Once again, an astonishing report has had to surface in Britain on the behavior of the Bush Administration. And once again, U.S. media has ignored it.
Last Thursday, April 24, Britain's Guardian newspaper published a lead article by Washington reporter Oliver Burkeman. The first sentence speaks for itself:
"Children younger than 16 are being held as "enemy combatants" in the American detention camp at Guantanamo Bay, the U.S. military admitted yesterday, a practice human rights groups condemned as repugnant and illegal."
Amazingly, the story did not even sink without a trace in the United States itself; it never existed. No network TV reporters hounded the White House. There was also no mention of it at all in the Washington Post, nor our country's alleged "newspaper of record," the New York Times. Americans never heard a word, raising a second issue: are American news reporters and editors bored with Afghanistan-related news ("That's so 2001!"), uninterested in airing reports that cast the Bush cabal or the U.S. military in a poor light, or simply numb to basic standards of human rights, human dignity, conduct in war, and/or legal jurisprudence the rest of the world takes for granted?
The problem, however, is that the so-called "enemy combatants" -- prisoners of war in all but the Bush Administration's duplicitous name -- at Cuba's Guantanamo Bay are not an old story. Prisoners have continued to be added, and facilities upgraded, ever since the American's initial foray into Afghanistan only 18 months ago. And in a "War on Terror" whose success relies in part on convincing the Muslim world of America's pure intentions, Guantanamo remains an open wound.
From the beginning, the U.S. removal of Afghan prisoners halfway around the world to a military base in Cuba -- outside American soil, where prisoners might remain untouched by American law -- has been a subject of intense controversy. Conditions at the hastily erected "Camp X-Ray," amidst Cuba's stifling (and, to prisoners, completely unfamiliar) tropical heat, were worse than brutal. Early on, the U.S. released photos of prisoners in humiliating positions, making a mockery of U.S. outrage over prisoner photos released by Saddam Hussein's doomed regime a few weeks ago. Allegations of torture and mistreatment multiplied and swarmed like tropical insects.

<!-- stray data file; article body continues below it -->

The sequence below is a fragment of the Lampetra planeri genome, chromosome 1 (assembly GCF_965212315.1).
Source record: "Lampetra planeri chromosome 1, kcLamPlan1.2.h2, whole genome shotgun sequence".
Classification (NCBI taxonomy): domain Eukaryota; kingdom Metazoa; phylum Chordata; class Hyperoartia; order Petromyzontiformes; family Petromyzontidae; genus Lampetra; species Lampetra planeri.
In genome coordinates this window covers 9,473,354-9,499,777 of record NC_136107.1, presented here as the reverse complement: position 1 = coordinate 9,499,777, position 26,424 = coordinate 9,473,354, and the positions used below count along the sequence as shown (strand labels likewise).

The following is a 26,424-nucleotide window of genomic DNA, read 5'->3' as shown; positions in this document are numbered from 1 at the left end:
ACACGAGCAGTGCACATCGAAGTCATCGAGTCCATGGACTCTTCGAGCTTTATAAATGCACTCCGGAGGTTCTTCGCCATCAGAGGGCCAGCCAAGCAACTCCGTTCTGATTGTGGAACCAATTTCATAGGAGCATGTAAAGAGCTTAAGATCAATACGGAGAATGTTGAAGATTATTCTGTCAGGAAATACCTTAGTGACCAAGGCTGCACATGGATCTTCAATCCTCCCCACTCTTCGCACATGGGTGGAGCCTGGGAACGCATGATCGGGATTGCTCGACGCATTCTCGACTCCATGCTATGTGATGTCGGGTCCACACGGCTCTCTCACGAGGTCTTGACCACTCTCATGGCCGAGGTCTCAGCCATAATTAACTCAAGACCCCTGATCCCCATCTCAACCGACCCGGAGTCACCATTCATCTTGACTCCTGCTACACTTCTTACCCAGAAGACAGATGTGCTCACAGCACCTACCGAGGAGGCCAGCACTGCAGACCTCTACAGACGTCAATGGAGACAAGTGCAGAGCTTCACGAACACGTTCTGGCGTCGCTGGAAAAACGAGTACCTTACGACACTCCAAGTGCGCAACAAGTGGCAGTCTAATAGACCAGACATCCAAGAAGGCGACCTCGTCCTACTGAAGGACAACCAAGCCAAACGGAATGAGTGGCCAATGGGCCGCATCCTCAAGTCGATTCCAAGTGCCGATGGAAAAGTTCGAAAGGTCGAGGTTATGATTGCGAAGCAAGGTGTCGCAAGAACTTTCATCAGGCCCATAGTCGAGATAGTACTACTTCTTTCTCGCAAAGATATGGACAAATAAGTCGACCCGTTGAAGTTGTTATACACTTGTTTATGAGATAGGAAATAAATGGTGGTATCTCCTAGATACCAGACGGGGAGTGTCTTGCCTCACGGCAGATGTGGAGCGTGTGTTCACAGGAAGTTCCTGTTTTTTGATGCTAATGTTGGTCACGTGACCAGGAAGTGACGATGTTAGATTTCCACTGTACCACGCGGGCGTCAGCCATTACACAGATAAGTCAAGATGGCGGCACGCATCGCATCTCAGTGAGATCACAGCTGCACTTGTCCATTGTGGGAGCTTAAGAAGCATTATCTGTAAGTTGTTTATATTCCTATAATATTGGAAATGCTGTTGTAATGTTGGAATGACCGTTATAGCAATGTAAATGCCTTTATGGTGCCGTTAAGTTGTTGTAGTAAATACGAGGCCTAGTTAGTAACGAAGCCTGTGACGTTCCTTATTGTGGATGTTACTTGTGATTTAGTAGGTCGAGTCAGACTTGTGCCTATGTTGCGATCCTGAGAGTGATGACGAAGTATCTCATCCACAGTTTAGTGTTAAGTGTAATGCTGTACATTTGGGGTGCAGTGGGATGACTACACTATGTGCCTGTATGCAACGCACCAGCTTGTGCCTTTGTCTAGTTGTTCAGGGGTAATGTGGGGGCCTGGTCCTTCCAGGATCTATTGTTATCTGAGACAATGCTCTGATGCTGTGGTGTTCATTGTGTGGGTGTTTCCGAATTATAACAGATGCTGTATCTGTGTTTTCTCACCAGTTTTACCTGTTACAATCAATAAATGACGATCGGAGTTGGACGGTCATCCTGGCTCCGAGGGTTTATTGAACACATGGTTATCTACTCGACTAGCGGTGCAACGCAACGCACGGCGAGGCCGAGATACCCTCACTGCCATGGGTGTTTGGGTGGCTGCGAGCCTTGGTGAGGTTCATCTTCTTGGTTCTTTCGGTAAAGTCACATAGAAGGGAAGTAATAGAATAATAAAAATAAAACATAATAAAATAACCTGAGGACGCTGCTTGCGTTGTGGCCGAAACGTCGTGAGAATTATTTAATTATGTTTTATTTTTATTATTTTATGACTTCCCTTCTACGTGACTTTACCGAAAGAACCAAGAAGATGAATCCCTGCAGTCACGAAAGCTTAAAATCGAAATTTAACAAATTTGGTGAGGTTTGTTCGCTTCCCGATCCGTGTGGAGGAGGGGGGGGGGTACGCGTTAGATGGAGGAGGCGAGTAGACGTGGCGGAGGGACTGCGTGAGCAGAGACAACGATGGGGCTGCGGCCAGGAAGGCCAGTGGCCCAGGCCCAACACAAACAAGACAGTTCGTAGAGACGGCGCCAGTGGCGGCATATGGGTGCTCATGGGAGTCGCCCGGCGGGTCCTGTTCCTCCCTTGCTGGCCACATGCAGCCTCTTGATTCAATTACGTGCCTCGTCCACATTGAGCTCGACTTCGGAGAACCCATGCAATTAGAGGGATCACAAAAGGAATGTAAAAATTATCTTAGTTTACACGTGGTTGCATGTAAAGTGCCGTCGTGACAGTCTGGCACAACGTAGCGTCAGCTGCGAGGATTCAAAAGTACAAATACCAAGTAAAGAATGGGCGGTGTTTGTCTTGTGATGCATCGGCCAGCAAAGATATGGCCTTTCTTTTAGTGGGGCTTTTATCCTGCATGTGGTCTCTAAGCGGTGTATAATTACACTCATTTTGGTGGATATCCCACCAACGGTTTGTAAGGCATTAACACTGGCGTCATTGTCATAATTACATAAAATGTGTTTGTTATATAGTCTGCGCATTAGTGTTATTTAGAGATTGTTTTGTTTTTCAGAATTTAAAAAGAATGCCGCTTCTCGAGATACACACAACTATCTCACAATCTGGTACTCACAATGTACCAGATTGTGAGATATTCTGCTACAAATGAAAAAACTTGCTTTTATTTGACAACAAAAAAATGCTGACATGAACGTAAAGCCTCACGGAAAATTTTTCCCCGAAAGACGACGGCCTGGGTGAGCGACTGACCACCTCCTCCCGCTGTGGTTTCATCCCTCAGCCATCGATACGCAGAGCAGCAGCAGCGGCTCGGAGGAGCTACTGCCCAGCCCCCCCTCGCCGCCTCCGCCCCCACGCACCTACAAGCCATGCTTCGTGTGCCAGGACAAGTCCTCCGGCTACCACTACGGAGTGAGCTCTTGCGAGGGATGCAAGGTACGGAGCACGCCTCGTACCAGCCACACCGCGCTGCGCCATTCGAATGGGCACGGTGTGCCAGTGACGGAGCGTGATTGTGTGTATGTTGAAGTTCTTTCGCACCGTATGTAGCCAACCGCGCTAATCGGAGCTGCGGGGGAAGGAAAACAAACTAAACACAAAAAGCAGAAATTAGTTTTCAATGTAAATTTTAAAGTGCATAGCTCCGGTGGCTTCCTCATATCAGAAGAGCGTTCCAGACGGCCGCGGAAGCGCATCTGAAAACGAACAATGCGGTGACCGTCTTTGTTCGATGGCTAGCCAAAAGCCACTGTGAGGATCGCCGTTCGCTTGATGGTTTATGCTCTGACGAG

While the U.S. military learned from the early publicity and has since scrambled to assure the world that prisoners, now numbering 660, are treated well -- including the construction of a more permanent facility, Camp Delta, to house them -- prisoners' legal limbo and wretched fate remains. Of the 25 confirmed suicide attempts by Guantanamo prisoners, 15 have occurred this year. No attorney contact has been permitted. The detainees have been charged with no crime; while a system has been set up for trying Camp Delta inmates through military tribunals, none of the inmates has been named yet for the honor. They are not, according to the Bush Administration, prisoners of war; they are being held for their "intelligence value," or until they "no longer pose a threat." Since the government most of them fought for collapsed in 2001, Afghanistan has slid steadily toward a free-fire zone, all but Kabul carved up by feuding warlords; in such a situation, it's impossible to imagine that these men are a major factor or carry any further intelligence value. Such justifications are a semantic game used to excuse a human rights atrocity, and, to the Muslim world, yet another ongoing, highly visible example of the arrogance, brutality, and exemption from international codes of conduct the Americans wear like a well-loved coat.
Now comes word that at least three Camp Delta inmates are between the ages of 13 and 15, a practice in flagrant violation of, among many other things, the Geneva Convention (which the Bush Administration claims does not apply) and the Convention on the Rights of the Child, which, among the world's 197 countries, including its most notorious human rights abusers, only the U.S. and Somalia have not ratified. The children have all arrived this year, joining a Canadian national, Omar al-Khadr, brought to Cuba last year and 15 at the time of his original capture. Canadian official have been trying unsuccessfully for months to gain access to him.
Naturally, the Bush Administration is in full spin mode, assuring the world once again that their kid inmates, like the others, are living in the lap of relative luxury. From the Guardian article:
"As soon as their ages were confirmed in medical tests, the children were moved to a `dedicated juvenile facility' at the camp, where they could socialise with each other, according to Lieutenant Colonel Barry Johnson, a spokesman at the base.
"`They are in a secure environment free from the influences of older detainees,' Lt. Col. Johnson said. `They are receiving specialist mental health care, in recognition of the difficult circumstances that child combatants go through, and some basic education in terms of reading and writing.' Efforts were under way to contact their home nations, he added."
The preposterousness of the notion that children whisked halfway around the world and imprisoned indefinitely, now isolated from contact with all other inmates save their two peers, are "receiving specialist mental health care in recognition of the difficult circumstances that child combatants go through" would be hilarious if it were not so sick. Children in war are in a horrible circumstance, but it is one these children probably grew up with. They did not grow up in an American prison.
But they may grow old there. And the question remains, here in the increasingly irrelevantly self-styled Land of the Free: why doesn't American media -- or its public -- seem to care?